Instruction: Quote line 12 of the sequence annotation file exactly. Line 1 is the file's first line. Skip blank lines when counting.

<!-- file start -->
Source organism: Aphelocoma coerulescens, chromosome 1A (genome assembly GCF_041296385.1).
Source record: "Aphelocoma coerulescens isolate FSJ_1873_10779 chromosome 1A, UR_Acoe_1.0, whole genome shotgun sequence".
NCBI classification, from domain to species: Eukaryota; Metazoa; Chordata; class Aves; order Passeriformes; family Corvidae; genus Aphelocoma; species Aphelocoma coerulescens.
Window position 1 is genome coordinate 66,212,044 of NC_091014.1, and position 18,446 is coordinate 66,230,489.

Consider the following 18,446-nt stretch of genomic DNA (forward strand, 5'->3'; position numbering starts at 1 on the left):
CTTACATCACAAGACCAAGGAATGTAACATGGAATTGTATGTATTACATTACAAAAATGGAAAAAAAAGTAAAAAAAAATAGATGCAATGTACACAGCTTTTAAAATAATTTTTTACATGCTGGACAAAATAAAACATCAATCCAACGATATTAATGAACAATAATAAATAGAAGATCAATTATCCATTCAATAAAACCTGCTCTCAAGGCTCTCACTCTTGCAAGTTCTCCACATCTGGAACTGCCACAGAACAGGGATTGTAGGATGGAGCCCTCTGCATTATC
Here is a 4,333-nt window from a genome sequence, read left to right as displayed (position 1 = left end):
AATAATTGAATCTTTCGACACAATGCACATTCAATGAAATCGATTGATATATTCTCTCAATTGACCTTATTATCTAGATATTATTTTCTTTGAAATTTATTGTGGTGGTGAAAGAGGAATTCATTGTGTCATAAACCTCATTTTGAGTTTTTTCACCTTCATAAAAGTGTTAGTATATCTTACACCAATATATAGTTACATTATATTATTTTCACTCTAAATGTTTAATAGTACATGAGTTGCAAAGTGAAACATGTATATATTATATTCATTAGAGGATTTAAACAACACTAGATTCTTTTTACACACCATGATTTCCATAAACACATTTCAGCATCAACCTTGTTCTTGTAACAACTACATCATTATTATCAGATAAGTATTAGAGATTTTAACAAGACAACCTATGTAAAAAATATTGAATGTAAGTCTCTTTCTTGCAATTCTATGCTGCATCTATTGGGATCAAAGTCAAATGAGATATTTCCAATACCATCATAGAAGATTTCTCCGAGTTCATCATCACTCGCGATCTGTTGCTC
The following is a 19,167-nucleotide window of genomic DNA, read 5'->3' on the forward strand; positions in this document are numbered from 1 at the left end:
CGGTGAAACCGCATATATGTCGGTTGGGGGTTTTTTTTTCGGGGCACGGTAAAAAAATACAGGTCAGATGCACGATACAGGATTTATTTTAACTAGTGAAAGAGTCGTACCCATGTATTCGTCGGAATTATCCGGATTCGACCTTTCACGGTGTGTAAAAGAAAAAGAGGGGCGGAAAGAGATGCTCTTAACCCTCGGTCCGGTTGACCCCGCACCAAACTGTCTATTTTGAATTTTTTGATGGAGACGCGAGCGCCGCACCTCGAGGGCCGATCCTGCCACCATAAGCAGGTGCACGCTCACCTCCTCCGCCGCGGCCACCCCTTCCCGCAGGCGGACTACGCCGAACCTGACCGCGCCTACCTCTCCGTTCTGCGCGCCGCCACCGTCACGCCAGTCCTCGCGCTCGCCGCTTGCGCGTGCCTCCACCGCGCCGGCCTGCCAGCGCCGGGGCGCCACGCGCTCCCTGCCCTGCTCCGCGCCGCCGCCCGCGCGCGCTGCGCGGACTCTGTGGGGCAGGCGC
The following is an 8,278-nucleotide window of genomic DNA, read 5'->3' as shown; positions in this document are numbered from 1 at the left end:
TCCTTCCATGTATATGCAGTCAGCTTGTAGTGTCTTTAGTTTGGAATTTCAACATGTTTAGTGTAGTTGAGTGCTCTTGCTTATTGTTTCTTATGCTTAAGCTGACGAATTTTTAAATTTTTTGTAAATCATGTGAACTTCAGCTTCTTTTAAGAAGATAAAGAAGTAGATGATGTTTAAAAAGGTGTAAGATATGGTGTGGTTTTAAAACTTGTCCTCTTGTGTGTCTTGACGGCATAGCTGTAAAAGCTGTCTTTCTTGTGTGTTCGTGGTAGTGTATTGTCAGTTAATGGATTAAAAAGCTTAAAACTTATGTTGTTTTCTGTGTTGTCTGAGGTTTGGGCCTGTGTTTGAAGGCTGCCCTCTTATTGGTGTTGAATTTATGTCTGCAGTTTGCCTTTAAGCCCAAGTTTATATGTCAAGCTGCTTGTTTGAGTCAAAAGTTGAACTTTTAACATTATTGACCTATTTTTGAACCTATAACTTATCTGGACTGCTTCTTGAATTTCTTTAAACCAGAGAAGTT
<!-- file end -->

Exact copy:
TCCTTCCATGTATATGCAGTCAGCTTGTAGTGTCTTTAGTTTGGAATTTCAACATGTTTAGTGTAGTTGAGTGCTCTTGCTTATTGTTTCTTATGCTTAAGCTGACGAATTTTTAAATTTTTTGTAAATCATGTGAACTTCAGCTTCTTTTAAGAAGATAAAGAAGTAGATGATGTTTAAAAAGGTGTAAGATATGGTGTGGTTTTAAAACTTGTCCTCTTGTGTGTCTTGACGGCATAGCTGTAAAAGCTGTCTTTCTTGTGTGTTCGTGGTAGTGTATTGTCAGTTAATGGATTAAAAAGCTTAAAACTTATGTTGTTTTCTGTGTTGTCTGAGGTTTGGGCCTGTGTTTGAAGGCTGCCCTCTTATTGGTGTTGAATTTATGTCTGCAGTTTGCCTTTAAGCCCAAGTTTATATGTCAAGCTGCTTGTTTGAGTCAAAAGTTGAACTTTTAACATTATTGACCTATTTTTGAACCTATAACTTATCTGGACTGCTTCTTGAATTTCTTTAAACCAGAGAAGTT